According to a spokesman for the Clean Air Watch group this was a “slam dunk victory for the EPA and for the Clean Air Act.”  This is great news for US and our fellow global citizens, whether they recognize it or not. We need a powerful EPA to help govern practices that are endangering to humans and our planet.  We need enablers like this to heighten the conversation around the topic of global warming and other hazardous practices that are harmful to our people and planet. I personally see these issues as the greatest ones facing us, as if we do not get this right and right now, we will be perpetuating a death spiral for the citizens of our planet. This will affect not only our coastal cities, it will affect the air that we breathe and our ability to feed and provide fresh water to people.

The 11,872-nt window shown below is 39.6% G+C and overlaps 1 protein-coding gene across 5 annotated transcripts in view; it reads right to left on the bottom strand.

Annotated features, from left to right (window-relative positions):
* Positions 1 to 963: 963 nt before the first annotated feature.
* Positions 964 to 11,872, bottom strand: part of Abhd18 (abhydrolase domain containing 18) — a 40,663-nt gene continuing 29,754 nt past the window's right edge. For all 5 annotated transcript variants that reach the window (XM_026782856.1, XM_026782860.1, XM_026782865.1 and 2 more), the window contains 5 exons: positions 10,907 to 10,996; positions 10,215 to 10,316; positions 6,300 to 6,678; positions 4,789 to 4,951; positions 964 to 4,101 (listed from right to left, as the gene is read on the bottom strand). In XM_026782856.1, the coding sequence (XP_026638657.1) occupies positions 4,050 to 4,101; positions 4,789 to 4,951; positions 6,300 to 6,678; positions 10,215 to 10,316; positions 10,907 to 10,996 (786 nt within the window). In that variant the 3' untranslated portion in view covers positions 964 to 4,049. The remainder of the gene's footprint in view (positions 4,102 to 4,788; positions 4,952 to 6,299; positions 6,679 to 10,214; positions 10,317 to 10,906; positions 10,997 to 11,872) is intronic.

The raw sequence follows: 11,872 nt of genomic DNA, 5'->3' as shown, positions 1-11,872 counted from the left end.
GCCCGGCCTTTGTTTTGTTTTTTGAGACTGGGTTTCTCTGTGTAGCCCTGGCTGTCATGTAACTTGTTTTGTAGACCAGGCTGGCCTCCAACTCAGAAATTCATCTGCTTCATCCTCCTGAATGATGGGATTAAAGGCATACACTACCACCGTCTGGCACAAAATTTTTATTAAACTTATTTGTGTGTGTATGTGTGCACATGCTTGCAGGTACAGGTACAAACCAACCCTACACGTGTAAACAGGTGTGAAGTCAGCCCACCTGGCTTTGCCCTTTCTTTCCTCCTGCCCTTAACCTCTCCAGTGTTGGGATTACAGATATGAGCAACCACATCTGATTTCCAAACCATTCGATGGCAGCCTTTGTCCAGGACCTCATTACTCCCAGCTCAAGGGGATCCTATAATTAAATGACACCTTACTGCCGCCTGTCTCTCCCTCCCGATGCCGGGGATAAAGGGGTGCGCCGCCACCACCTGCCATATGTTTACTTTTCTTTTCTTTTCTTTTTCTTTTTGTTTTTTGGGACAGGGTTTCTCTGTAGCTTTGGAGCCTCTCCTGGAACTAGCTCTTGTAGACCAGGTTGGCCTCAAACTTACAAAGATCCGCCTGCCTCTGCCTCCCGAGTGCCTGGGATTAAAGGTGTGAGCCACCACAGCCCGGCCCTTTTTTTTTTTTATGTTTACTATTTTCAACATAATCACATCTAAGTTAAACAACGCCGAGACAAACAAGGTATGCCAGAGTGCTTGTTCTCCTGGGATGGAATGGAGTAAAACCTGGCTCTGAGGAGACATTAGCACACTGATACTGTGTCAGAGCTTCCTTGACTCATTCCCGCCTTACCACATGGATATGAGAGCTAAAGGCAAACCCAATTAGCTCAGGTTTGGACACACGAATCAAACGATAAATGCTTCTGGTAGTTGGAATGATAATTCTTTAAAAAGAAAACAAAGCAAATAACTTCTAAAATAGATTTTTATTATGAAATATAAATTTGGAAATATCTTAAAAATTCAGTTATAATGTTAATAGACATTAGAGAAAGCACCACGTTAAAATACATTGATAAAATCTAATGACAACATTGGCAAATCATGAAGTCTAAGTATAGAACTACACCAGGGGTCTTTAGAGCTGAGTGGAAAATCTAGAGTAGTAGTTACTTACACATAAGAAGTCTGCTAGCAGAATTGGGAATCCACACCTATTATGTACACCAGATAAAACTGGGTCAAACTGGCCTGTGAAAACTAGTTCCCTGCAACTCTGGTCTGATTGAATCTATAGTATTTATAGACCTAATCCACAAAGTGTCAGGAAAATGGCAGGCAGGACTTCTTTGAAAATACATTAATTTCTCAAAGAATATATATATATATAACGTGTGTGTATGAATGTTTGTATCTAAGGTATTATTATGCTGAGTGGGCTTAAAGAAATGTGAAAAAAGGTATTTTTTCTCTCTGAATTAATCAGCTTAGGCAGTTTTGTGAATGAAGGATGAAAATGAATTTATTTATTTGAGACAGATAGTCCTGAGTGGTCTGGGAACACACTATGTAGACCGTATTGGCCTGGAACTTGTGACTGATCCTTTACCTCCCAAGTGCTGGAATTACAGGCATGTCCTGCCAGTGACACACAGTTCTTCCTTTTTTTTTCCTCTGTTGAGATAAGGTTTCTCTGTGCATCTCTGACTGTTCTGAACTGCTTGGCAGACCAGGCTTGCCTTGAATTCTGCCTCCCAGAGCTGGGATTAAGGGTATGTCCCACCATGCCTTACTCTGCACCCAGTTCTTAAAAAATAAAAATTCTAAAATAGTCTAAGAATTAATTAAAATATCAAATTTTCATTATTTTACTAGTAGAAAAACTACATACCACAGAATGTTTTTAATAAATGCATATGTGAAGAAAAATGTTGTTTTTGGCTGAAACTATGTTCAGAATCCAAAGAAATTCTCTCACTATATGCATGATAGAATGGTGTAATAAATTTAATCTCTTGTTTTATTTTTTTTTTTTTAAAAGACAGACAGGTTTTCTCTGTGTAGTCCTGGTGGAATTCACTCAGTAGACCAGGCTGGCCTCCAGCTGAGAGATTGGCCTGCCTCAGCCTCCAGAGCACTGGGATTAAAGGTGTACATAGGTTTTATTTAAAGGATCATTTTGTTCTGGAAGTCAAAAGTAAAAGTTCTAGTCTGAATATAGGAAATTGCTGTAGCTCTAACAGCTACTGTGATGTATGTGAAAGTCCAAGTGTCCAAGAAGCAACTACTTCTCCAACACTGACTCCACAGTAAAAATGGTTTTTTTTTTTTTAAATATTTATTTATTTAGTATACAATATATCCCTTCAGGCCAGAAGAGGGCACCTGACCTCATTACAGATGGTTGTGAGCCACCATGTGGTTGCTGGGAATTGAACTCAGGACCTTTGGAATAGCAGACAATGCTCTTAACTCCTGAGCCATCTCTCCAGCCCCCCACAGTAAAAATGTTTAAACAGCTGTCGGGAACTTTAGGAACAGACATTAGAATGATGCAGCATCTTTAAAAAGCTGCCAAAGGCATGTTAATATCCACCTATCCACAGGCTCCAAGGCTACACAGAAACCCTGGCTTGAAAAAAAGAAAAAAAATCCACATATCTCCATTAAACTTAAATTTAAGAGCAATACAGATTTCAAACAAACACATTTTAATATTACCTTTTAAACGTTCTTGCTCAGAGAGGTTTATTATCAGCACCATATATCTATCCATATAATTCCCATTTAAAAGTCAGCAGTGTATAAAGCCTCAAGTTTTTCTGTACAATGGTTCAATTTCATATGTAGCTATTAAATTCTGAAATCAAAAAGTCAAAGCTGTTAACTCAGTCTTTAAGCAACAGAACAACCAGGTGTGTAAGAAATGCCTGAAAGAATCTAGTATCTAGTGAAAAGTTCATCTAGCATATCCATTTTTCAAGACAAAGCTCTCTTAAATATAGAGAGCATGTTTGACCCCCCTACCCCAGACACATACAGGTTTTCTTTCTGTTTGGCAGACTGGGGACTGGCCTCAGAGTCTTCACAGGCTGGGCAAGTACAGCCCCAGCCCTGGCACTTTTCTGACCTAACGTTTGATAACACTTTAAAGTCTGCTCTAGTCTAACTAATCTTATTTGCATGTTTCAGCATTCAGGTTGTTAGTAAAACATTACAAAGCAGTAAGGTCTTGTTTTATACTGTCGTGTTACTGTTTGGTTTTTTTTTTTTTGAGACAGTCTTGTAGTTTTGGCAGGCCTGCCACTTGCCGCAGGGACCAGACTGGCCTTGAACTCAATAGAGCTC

Let’s focus on the water for now. I am currently reading Steven Solomon’s excellent book called “Water – the Epic Struggle for Wealth, Power and Civilization.”  Great civilizations such as the Assyrians, Egyptians, Romans, Chinese, Ottoman, United Kingdom and the United States have risen and fallen based on their ability to manage water and sanitation flow. The intermixing of the two or keeping them in too close proximity has been equally damaging as diseases such as cholera, dysentery, etc. could wipe out a public. The ability to manage water for farming was crucial. Why is this important now? With encroaching seas, heated planet, petro-chemicals used to maximize crops, fossil fuel recovery and poor mismanagement of fresh water sources, we are sealing our own fate unless we address these and other related issues now. According to Jim Rogers, the CEO of Duke Energy, “water is the new oil.” Beside air, it is our dearest resource and we have become poor stewards of both resources.